Reverend John Payne Hopkins was born June 11, 1818 in Philadelphia, Pennsylvania and died at his home in Wyalusing, Pennsylvania 1903. He was ordained in Burlington, Vermont by Bishop Hopkins 1838. He was ordained a Priest at Montrose, Pa 1839 by Bishop Onderdork. He was first assigned to Saint Matthews of Pike in 1863, then he went to Saint Paul’s Church in Troy the following year 1864, and then in 1873 he was back at Saint Matthews until 1899.
Throughout the church are many old books, mostly prayer books, dating to back as far as 1812. In the office or Vestry room, which was added to the church about 1894, are many prayer booklets and hymnals with words only. That is the way the earliest hymnals were written. Songs were taught rhythm by the old fashion rote method. Some of these are in the original metal trunk- like cases. The office is located beside the Alter so to speak. Beside the altar are two large Family Bibles. The covers are inscribed; one with SAINT MATTHEWS and the other has E W HAWLEY.
The front of the church is graced by blue flagstone steps from a local quarry, just the right height to step on to, or off from, a buggy. The stone started out as one piece, but had to be cut in half to accommodate the current transportation mode of horses. The cost was a meager $36.00, thus reminding us of the unique architecture and eras of time this church has spanned. This wonderful building is a step back in time that is well preserved. It is a history lesson just waiting to be taught.
Historians note regarding the deed:
The property was set up as so that the church must remain active or the property reverts back to what is now the Benton Sumner property. That is why there has always been a church service held at least once a year. Elwin Edwards had possession of the deed for many years. He put it on display for a Stevensville Old Home Day celebration and it disappeared! It is something the folks around here would like to have back in the community where it belongs.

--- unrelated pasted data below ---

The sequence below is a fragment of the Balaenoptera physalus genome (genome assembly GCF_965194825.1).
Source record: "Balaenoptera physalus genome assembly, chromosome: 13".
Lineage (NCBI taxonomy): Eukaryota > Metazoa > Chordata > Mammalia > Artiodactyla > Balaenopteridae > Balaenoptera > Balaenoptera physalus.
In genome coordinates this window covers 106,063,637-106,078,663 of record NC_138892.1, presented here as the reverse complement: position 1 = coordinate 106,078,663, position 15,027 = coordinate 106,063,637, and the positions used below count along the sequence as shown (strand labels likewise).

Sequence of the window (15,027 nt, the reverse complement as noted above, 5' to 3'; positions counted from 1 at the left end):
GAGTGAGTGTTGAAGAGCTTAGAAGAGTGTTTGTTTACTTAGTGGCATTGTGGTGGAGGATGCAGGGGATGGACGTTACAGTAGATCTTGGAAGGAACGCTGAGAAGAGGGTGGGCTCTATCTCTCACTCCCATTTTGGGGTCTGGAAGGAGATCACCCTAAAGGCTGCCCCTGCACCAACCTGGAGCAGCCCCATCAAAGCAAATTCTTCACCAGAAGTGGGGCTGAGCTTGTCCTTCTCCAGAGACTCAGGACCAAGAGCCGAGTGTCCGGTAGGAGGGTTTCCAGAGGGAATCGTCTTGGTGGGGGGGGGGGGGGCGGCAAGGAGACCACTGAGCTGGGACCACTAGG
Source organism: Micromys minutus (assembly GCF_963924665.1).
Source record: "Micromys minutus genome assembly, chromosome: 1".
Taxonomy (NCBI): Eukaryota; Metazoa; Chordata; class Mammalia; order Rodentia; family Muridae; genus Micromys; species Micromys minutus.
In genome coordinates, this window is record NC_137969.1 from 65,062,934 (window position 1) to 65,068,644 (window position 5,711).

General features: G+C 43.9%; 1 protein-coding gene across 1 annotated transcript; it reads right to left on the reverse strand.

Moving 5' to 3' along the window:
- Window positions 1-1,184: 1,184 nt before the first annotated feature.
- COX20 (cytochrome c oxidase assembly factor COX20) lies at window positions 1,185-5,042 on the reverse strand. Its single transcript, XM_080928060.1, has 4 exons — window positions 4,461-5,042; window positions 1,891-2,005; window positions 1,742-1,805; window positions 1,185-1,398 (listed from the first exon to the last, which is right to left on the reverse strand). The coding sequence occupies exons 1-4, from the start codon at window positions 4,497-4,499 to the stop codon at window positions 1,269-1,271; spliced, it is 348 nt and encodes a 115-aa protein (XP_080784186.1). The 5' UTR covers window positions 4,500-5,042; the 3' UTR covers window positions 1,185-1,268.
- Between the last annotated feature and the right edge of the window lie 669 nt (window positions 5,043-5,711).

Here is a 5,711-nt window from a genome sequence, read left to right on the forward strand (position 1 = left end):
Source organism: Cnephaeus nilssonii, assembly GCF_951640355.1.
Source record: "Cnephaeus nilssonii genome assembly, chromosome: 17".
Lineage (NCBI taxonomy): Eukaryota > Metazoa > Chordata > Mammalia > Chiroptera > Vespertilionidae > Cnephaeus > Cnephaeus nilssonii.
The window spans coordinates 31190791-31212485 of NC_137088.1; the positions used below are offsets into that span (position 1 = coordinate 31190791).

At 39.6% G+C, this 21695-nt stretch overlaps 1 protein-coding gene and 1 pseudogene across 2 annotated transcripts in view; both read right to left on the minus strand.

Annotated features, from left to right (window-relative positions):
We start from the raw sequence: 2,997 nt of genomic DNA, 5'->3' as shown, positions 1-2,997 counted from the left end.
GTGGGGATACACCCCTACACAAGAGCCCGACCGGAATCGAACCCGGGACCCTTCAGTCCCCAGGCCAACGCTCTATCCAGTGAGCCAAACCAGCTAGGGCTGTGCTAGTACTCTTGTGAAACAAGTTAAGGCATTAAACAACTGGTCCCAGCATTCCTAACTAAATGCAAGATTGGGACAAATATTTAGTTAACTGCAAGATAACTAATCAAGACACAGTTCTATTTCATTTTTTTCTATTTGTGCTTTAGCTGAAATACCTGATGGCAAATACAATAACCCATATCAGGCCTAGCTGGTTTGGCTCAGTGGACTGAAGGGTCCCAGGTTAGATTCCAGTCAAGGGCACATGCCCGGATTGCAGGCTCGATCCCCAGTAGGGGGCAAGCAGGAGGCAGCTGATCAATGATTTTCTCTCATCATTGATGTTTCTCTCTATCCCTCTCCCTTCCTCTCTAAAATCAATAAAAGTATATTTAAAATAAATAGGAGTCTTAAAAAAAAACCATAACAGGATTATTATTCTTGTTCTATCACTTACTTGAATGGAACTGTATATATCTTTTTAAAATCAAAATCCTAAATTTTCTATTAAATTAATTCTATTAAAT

Historians note regarding Reverend Hopkins compiled by Katherine Fassett Schuster (1905-1998):
The Reverend George Hopkins home, or parsonage became what was known as the Locust Inn. He and his wife were the proud parents of two daughters, Essie and Julia. Miss Essie was very reserved, and Miss Julia was just the opposite. Both were well educated in New York City. Neither married, however while in New York, Miss Julia fell in love with an opera singer. Her parents disapproved, and that was the end of that! Their house was at the hub of social activity in Stevensville, and was even a stop on the Underground Railroad for slaves seeking freedom. Harvey Edwards was the handyman employed by the Hopkins family. When the Elder Hopkins passed on, the girls sold the farm to Harvey and moved to Wyalusing, Pennsylvania. The house was converted to the Locust Inn in 1962 by Elwin Edwards. The Locust Inn burned May 16, 1997, but by then the ownership had been sold out of the Edwards family for nearly thirty years. Wayne and Lois Edwards purchased the property in 1993. Gilles Restaurant is now on the site where all the activities of long ago took place.
The old Pine Glen School was located nearby on what is now the former Arden and Mary Learn property. This was a Methodist Circuit stop of the Rush Mission. This building was purchased by Reverend Hopkins in 1893 and moved across the road from his home. It was rented to Elwin Edwards’s parents, Mr. and Mrs. Harvey Edwards, to be used as their home. The Rush Mission dropped the Pine Glenn circuit stop from church services May 28, 1877 due to lack of members. (Recorded in the Quarterly Conference minutes of the Rush Charge).
Historians note regarding Cemetery information on the Reverend Hopkins family:
In the Stevensville Cemetery Book page 34, compiled by Linda Culver English.
There is a large headstone in the Hopkins-Bostwick lot adjacent to the William H. Bunt lot.
On the 1st side:
Julia Eliza Hopkins daughter of Reverend G. P. Hopkins died Feb 14, 1915
Essie M. Hopkins daughter of Reverend G. P. Hopkins died March 21, 1920
Reverend George P. Hopkins departed this life July 16,
1903 age 88 years
wife, Sarah W. Bostwick departed this life April 30, 1899 age 82 years
THE GRACE OF HE LORD JESUS CHRIST BE WITH YOU, AMEN
3rd side on the back
William D. Hopkins born Ireland Sept 9, 1797 died October 9, 1870 (maybe his father?)